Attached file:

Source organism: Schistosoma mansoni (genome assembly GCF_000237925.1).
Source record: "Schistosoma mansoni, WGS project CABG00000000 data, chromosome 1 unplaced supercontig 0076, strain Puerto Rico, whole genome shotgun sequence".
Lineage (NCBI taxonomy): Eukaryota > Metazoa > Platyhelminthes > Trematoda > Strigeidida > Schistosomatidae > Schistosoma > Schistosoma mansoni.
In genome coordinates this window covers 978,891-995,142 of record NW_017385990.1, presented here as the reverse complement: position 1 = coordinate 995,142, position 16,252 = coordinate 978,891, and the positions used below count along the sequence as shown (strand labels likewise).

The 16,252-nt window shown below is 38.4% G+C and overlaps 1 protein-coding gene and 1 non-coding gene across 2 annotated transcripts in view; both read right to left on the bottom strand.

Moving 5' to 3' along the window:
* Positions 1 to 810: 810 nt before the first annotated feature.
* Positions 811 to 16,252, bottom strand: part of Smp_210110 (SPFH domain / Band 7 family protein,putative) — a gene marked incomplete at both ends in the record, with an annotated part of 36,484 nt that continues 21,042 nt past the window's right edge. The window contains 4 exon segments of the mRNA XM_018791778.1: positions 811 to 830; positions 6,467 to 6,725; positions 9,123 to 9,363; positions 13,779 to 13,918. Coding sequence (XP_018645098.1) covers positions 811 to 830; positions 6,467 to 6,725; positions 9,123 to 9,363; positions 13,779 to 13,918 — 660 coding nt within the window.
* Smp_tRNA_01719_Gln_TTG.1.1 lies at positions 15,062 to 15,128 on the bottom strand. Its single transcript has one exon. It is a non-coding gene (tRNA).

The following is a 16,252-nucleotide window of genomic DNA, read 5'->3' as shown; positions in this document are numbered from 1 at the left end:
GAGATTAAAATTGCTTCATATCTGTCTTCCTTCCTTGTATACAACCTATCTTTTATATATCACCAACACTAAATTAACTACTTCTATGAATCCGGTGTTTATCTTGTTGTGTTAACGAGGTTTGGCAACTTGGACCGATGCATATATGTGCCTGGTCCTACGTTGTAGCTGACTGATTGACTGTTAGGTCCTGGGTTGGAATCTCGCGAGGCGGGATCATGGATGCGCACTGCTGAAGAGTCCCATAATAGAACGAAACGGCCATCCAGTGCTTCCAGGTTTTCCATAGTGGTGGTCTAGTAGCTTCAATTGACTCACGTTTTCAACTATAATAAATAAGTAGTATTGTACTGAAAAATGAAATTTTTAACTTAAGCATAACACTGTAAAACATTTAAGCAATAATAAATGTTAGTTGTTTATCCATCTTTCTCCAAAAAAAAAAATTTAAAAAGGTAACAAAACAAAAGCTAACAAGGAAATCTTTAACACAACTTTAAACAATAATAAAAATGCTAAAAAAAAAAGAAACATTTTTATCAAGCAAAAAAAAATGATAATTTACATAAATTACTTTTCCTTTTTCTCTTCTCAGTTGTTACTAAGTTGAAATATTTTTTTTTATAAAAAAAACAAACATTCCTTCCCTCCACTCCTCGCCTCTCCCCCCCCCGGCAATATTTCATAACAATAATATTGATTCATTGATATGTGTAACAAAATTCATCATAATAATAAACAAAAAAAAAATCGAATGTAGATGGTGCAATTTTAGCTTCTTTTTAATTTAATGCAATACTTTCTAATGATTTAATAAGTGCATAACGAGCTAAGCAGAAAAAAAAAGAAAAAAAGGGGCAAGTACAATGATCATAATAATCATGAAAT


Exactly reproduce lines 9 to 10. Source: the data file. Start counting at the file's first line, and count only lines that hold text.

* Smp_tRNA_01719_Gln_TTG.1.1 lies at positions 15,062 to 15,128 on the bottom strand. Its single transcript has one exon. It is a non-coding gene (tRNA).

The following is a 16,252-nucleotide window of genomic DNA, read 5'->3' as shown; positions in this document are numbered from 1 at the left end: